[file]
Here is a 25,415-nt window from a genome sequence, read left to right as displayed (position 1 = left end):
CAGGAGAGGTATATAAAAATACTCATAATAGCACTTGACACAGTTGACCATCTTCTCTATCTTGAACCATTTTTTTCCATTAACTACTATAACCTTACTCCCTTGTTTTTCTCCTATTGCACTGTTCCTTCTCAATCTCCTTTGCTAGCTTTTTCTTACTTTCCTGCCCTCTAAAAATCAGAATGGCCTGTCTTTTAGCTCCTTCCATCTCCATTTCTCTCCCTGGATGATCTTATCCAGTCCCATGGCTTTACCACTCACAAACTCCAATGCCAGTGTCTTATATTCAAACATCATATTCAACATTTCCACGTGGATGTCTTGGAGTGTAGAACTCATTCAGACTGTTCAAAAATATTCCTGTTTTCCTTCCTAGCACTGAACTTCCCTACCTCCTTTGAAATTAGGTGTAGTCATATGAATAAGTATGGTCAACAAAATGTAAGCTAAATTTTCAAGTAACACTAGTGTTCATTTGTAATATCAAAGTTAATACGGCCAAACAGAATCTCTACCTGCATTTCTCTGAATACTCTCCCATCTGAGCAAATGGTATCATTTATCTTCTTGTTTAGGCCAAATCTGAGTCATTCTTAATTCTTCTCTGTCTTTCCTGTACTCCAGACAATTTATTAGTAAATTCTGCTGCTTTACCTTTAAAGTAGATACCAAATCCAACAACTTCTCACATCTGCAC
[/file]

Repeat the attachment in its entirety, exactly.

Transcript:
Here is a 25,415-nt window from a genome sequence, read left to right as displayed (position 1 = left end):
CAGGAGAGGTATATAAAAATACTCATAATAGCACTTGACACAGTTGACCATCTTCTCTATCTTGAACCATTTTTTTCCATTAACTACTATAACCTTACTCCCTTGTTTTTCTCCTATTGCACTGTTCCTTCTCAATCTCCTTTGCTAGCTTTTTCTTACTTTCCTGCCCTCTAAAAATCAGAATGGCCTGTCTTTTAGCTCCTTCCATCTCCATTTCTCTCCCTGGATGATCTTATCCAGTCCCATGGCTTTACCACTCACAAACTCCAATGCCAGTGTCTTATATTCAAACATCATATTCAACATTTCCACGTGGATGTCTTGGAGTGTAGAACTCATTCAGACTGTTCAAAAATATTCCTGTTTTCCTTCCTAGCACTGAACTTCCCTACCTCCTTTGAAATTAGGTGTAGTCATATGAATAAGTATGGTCAACAAAATGTAAGCTAAATTTTCAAGTAACACTAGTGTTCATTTGTAATATCAAAGTTAATACGGCCAAACAGAATCTCTACCTGCATTTCTCTGAATACTCTCCCATCTGAGCAAATGGTATCATTTATCTTCTTGTTTAGGCCAAATCTGAGTCATTCTTAATTCTTCTCTGTCTTTCCTGTACTCCAGACAATTTATTAGTAAATTCTGCTGCTTTACCTTTAAAGTAGATACCAAATCCAACAACTTCTCACATCTGCAC